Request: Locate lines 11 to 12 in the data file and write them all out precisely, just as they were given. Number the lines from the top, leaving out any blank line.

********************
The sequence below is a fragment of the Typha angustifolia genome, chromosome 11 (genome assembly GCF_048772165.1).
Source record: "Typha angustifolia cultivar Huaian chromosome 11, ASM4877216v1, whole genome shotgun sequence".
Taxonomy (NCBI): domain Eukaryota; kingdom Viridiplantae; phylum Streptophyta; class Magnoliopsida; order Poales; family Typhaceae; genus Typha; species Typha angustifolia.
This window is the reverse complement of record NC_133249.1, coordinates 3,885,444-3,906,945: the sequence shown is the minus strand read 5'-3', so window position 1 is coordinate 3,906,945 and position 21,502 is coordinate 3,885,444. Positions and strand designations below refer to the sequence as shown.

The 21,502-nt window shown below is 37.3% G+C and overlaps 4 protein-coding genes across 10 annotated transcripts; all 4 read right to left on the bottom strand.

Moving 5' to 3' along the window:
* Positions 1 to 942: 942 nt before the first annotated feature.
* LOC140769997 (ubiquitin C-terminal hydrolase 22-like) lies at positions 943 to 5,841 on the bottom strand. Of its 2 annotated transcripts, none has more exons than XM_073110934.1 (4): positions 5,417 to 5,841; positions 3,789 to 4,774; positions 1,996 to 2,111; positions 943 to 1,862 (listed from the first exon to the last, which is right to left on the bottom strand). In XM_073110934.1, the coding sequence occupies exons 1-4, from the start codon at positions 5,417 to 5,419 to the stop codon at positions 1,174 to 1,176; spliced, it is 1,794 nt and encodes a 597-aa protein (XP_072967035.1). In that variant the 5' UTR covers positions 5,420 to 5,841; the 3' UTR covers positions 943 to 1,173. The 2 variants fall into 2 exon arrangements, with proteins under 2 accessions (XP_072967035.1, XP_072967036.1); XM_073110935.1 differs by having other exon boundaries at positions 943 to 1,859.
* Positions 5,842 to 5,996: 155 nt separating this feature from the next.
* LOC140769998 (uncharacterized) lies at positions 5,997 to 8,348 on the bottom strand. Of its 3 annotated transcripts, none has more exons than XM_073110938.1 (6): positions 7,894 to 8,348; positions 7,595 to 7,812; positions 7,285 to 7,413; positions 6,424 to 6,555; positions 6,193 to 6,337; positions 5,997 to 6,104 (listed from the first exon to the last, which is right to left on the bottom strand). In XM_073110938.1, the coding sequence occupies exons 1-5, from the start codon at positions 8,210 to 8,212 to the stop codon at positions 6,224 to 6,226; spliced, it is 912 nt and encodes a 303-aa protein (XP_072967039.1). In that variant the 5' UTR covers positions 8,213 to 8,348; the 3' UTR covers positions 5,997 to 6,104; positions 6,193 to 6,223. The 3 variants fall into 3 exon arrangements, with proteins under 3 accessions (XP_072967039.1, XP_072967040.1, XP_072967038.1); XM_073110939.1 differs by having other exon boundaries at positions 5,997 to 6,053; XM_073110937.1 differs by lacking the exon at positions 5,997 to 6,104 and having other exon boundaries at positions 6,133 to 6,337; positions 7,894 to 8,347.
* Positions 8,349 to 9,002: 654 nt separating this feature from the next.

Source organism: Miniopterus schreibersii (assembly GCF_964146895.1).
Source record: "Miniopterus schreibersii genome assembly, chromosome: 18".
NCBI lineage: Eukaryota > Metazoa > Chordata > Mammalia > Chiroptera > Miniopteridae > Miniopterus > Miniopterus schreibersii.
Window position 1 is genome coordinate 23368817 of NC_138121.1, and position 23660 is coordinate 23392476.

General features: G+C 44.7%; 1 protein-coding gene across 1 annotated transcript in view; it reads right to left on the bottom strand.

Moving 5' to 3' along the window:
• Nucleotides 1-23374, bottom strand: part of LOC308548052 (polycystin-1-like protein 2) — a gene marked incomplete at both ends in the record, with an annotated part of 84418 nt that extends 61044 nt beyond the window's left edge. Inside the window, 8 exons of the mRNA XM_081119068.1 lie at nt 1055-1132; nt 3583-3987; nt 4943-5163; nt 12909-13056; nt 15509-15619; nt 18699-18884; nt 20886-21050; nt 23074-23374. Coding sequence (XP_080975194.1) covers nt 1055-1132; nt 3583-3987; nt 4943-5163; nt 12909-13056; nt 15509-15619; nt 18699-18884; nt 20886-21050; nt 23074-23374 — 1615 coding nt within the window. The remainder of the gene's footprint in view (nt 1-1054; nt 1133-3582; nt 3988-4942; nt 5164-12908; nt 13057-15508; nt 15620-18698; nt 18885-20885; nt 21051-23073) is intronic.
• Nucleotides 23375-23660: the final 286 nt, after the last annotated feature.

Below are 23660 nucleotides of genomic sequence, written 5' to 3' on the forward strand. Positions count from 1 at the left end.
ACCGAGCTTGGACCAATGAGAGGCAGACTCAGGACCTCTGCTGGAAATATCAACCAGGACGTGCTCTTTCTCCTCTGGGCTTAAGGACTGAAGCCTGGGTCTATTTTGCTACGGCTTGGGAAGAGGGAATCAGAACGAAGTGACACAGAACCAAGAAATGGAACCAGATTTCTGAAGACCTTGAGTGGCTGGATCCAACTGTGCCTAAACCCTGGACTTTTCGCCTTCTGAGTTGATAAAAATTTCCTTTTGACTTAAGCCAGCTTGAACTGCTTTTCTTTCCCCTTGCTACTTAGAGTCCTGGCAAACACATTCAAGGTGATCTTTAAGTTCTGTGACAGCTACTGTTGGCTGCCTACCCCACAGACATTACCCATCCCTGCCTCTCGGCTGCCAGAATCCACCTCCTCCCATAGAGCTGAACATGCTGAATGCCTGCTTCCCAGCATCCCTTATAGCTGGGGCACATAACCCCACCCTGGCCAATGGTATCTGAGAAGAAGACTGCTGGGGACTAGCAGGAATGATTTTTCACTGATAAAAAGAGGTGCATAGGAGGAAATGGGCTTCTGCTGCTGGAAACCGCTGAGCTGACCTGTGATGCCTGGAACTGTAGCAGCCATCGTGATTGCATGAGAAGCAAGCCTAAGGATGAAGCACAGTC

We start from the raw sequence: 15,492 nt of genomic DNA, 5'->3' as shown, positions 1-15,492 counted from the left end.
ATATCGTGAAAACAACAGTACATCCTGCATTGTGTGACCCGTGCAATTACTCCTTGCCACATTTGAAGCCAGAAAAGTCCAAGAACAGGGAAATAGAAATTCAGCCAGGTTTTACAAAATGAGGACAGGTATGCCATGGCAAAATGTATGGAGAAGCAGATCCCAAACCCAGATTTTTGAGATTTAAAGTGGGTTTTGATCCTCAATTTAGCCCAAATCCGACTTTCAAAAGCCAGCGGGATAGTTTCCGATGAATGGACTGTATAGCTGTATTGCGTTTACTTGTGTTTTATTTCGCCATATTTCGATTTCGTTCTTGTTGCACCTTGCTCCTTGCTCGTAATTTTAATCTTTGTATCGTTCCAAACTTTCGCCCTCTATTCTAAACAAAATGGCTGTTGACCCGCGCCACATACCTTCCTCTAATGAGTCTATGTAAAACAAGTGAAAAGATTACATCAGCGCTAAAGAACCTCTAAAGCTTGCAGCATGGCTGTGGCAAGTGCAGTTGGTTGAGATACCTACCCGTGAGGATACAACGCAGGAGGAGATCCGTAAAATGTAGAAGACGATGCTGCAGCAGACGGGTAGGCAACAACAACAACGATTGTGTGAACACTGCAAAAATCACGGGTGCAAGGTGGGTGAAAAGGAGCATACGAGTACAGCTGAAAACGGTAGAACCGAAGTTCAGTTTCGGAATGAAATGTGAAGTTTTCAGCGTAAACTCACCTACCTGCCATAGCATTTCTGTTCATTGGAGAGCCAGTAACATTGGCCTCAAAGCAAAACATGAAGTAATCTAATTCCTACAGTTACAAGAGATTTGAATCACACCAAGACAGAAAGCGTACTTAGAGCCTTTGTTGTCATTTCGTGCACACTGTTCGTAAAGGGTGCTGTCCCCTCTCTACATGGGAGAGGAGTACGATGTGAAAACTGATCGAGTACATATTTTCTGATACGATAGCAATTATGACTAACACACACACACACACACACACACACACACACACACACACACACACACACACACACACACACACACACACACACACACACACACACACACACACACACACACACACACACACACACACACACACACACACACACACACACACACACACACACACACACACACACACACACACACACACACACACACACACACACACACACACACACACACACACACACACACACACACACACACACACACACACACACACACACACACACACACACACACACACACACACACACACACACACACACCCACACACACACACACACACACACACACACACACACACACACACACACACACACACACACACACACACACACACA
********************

* Positions 8,349 to 9,002: 654 nt separating this feature from the next.

Source organism: Miniopterus schreibersii (assembly GCF_964146895.1).